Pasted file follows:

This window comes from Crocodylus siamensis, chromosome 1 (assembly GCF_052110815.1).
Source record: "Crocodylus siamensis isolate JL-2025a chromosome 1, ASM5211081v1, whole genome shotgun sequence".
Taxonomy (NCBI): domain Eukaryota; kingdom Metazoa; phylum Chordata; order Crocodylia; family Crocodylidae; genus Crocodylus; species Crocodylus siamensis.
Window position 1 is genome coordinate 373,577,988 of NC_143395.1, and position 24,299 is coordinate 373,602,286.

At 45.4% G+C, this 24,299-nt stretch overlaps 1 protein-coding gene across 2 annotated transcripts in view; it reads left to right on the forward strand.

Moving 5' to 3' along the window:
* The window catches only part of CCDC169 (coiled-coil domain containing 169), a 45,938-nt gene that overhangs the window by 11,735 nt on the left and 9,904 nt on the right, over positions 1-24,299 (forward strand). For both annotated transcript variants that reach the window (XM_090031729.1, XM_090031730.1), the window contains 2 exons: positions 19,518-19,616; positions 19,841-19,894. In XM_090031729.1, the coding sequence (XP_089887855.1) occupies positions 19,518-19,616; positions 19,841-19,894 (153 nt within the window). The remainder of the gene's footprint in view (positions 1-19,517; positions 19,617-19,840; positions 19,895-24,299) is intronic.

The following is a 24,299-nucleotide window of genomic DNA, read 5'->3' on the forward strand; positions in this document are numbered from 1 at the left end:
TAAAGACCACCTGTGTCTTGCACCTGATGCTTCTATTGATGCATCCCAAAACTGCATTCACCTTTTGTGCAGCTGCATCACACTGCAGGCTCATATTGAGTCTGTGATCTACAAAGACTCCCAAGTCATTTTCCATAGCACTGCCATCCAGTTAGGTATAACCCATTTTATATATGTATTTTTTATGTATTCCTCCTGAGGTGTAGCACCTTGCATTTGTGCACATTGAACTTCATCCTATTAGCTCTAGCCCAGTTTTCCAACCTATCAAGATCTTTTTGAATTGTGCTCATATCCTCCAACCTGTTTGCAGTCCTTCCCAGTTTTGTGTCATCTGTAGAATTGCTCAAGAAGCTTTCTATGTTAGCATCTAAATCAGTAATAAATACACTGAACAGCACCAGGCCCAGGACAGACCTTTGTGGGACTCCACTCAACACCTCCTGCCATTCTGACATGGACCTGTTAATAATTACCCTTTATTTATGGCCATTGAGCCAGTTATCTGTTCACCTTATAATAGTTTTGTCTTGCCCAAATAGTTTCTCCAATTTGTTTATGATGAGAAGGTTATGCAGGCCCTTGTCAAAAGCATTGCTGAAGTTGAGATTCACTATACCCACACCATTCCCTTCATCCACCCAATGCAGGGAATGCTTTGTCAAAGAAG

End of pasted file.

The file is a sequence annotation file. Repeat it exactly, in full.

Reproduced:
This window comes from Crocodylus siamensis, chromosome 1 (assembly GCF_052110815.1).
Source record: "Crocodylus siamensis isolate JL-2025a chromosome 1, ASM5211081v1, whole genome shotgun sequence".
Taxonomy (NCBI): domain Eukaryota; kingdom Metazoa; phylum Chordata; order Crocodylia; family Crocodylidae; genus Crocodylus; species Crocodylus siamensis.
Window position 1 is genome coordinate 373,577,988 of NC_143395.1, and position 24,299 is coordinate 373,602,286.

At 45.4% G+C, this 24,299-nt stretch overlaps 1 protein-coding gene across 2 annotated transcripts in view; it reads left to right on the forward strand.

Moving 5' to 3' along the window:
* The window catches only part of CCDC169 (coiled-coil domain containing 169), a 45,938-nt gene that overhangs the window by 11,735 nt on the left and 9,904 nt on the right, over positions 1-24,299 (forward strand). For both annotated transcript variants that reach the window (XM_090031729.1, XM_090031730.1), the window contains 2 exons: positions 19,518-19,616; positions 19,841-19,894. In XM_090031729.1, the coding sequence (XP_089887855.1) occupies positions 19,518-19,616; positions 19,841-19,894 (153 nt within the window). The remainder of the gene's footprint in view (positions 1-19,517; positions 19,617-19,840; positions 19,895-24,299) is intronic.

The following is a 24,299-nucleotide window of genomic DNA, read 5'->3' on the forward strand; positions in this document are numbered from 1 at the left end:
TAAAGACCACCTGTGTCTTGCACCTGATGCTTCTATTGATGCATCCCAAAACTGCATTCACCTTTTGTGCAGCTGCATCACACTGCAGGCTCATATTGAGTCTGTGATCTACAAAGACTCCCAAGTCATTTTCCATAGCACTGCCATCCAGTTAGGTATAACCCATTTTATATATGTATTTTTTATGTATTCCTCCTGAGGTGTAGCACCTTGCATTTGTGCACATTGAACTTCATCCTATTAGCTCTAGCCCAGTTTTCCAACCTATCAAGATCTTTTTGAATTGTGCTCATATCCTCCAACCTGTTTGCAGTCCTTCCCAGTTTTGTGTCATCTGTAGAATTGCTCAAGAAGCTTTCTATGTTAGCATCTAAATCAGTAATAAATACACTGAACAGCACCAGGCCCAGGACAGACCTTTGTGGGACTCCACTCAACACCTCCTGCCATTCTGACATGGACCTGTTAATAATTACCCTTTATTTATGGCCATTGAGCCAGTTATCTGTTCACCTTATAATAGTTTTGTCTTGCCCAAATAGTTTCTCCAATTTGTTTATGATGAGAAGGTTATGCAGGCCCTTGTCAAAAGCATTGCTGAAGTTGAGATTCACTATACCCACACCATTCCCTTCATCCACCCAATGCAGGGAATGCTTTGTCAAAGAAG